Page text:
Journal of Undergraduate Research


ambivalent relationship quality, married couples' health


Family, Home, and Social Sciences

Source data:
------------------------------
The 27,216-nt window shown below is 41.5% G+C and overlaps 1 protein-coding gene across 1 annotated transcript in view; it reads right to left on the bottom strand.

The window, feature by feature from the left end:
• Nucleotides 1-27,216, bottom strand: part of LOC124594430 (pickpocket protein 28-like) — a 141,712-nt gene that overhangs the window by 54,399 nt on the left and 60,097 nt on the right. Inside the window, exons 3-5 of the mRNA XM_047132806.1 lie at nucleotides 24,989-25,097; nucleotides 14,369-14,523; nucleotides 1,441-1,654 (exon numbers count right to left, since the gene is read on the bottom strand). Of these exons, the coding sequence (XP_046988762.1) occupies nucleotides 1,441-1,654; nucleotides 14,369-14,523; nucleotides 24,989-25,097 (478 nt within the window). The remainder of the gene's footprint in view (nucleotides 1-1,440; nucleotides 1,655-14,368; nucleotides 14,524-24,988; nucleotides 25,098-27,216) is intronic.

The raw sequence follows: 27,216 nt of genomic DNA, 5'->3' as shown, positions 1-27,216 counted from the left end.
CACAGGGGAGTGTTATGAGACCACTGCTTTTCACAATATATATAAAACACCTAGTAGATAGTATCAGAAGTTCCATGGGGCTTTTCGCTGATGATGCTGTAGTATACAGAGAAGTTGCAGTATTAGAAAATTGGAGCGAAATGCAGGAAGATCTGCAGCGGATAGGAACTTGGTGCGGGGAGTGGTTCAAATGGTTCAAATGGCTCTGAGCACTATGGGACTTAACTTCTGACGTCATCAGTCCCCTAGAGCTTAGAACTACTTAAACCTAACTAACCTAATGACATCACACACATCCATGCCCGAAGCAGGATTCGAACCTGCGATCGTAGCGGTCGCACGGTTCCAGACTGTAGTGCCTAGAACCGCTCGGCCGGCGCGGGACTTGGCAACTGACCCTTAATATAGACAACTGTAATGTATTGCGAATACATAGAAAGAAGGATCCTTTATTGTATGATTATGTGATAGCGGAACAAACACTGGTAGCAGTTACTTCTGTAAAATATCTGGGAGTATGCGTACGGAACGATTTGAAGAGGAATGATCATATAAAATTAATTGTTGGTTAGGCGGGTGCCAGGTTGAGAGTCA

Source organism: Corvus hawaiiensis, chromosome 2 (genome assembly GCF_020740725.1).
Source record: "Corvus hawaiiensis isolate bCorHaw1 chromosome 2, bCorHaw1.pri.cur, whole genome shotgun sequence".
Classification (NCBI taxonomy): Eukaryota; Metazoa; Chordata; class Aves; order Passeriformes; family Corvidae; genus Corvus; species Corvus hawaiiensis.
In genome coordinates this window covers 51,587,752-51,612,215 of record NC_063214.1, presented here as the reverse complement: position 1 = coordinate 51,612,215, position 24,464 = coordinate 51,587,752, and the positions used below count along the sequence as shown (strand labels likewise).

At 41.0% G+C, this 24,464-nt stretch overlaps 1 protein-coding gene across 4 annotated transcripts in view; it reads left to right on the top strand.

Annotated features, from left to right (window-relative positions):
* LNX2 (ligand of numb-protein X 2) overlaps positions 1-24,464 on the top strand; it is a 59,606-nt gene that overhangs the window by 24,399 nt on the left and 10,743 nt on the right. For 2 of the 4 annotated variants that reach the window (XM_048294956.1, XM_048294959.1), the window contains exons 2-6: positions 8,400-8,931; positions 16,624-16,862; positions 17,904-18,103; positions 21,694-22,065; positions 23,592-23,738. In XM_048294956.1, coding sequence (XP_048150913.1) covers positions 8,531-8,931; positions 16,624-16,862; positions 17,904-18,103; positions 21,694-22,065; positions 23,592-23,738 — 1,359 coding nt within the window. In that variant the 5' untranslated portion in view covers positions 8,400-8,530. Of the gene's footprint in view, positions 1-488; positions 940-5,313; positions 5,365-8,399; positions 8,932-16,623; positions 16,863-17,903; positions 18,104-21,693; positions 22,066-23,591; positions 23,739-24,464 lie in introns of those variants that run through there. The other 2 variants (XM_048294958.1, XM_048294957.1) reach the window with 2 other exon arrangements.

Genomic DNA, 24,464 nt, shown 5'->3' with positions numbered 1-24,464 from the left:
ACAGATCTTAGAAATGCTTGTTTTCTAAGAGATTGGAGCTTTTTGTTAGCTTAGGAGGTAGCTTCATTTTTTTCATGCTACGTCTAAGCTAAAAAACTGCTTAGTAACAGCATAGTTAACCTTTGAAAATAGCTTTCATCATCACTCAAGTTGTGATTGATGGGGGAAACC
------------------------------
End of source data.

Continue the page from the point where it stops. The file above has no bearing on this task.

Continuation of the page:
Marriage has been positively associated with better physiological health outcomes, although the specific pathways by which this occurs remains somewhat elusive. Additionally, the quality of marriage appears to influence the health benefits derived from marriage. Marital partners, like other social relations, can be sources of support and understanding but can also be sources of criticism, conflict, and jealousy. Research has shown varying degrees of both positivity and negativity co-occurring within close relationships (i.e., ambivalence) and may provide a more accurate representation of marital processes. Cardiovascular outcomes and marital quality have been linked (think “fight or flight”), and one physiological pathway between marital quality and health may be via neural pathways of the autonomic nervous system and limbic system. Our brains are set up for safety and social engagement, which operate through neural (vagal) pathways of the autonomic nervous system. Vagal pathways dampen the fight/flight response; the limbic system activates our fight/flight response and is responsible for our emotional life and memory formation. Research has shown regulated autonomic reactivity to be linked to relationship functioning such that conflictual interactions are marked by greater reactivity, whereas couples with lower reactivity have less conflictual interactions. However, no such link has been examined in ambivalent relationship quality. Thus, a main objective of this study is to gain understanding of the neurological pathways by which marriage impacts health by examining positive and negative (ambivalent) relationship quality on health outcomes.

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